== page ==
Punblic Law

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Submitted By Musthafa
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The United Kingdom’s constitution does not provide sufficient protection for the right to protest in the streets
The UK has an unwritten constitution and consists of statutes which are laws passed by Parliament. It also consists of conventions which are unwritten practices which have developed over time and common law which is developed by the courts and judges through cases. This makes the law easily amendable and flexible to changes for example the introduction of codified rights of individuals in the Human Rights Act 1998. The UK is a democracy therefore people have the right to freedom of expression and freedom of peaceful assembly, as stated in Article 10 and 11 of the European Convention of Human Rights. The exercise of these rights is necessary in a democratic society as it is in the interest of public authorities, public safety and the protection of the rights and freedom of others.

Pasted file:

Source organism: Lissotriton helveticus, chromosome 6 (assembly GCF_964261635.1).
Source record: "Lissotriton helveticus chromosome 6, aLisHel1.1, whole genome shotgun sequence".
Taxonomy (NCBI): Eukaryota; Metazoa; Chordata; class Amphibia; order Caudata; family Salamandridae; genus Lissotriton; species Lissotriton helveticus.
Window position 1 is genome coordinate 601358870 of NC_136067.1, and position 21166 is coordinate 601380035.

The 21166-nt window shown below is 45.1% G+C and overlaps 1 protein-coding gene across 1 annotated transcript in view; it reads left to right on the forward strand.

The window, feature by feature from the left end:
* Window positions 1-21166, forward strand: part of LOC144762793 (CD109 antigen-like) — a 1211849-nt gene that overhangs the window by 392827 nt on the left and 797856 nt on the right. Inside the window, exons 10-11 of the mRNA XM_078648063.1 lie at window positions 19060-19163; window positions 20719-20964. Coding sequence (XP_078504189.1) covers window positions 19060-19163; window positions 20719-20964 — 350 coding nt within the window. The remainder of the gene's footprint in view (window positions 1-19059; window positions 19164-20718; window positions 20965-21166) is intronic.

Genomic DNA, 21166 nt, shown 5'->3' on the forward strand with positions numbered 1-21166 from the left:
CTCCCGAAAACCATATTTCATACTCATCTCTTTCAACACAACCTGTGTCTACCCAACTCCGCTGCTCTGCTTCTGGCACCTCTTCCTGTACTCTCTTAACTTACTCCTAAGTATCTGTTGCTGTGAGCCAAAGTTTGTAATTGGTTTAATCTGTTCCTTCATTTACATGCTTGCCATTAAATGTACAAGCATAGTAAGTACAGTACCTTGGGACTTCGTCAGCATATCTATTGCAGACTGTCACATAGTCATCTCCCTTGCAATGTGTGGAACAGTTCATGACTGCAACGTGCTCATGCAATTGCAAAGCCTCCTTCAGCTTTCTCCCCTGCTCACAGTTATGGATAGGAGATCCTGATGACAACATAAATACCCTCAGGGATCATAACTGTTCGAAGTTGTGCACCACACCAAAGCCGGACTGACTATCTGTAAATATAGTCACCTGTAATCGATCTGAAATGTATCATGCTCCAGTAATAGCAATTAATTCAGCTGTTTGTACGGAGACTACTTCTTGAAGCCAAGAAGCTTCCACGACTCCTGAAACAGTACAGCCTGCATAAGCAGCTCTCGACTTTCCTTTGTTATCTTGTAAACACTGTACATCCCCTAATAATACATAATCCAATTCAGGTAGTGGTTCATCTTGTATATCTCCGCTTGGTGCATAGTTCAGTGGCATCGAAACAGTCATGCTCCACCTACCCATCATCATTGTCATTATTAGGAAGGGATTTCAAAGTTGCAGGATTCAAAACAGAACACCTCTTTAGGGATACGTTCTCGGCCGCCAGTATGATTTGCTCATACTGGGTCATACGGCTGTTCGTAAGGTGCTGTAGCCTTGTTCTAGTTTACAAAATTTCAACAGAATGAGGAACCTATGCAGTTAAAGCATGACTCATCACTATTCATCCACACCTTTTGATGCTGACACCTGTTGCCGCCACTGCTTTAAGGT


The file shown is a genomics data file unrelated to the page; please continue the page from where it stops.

The right to peacefully protest holds great importance as it demonstrates an individual’s freedom to express. However it is crucial that there is a balance between the Convention rights and the power of police to intervene. This essay will firstly address how the European Convention interacts with UK law, secondly it will discuss the rights of public authorities to intervene and lastly conclude whether the UK’s constitution provides sufficient protection for the right to protest in the streets.
The ECHR was signed in 1950 in response to the injustices of WW2, the basic idea of these rights emerge from natural law, meaning there are certain things that are “wrong” or “right”. In 1998 the Human Rights Act was passed which incorporated the Convention into UK domestic law. Before this all cases of breach of convention rights were heard in the European Court of Human Rights in Strasbourg. However as signatories to the convention, the UK was still bound to the terms as a…...

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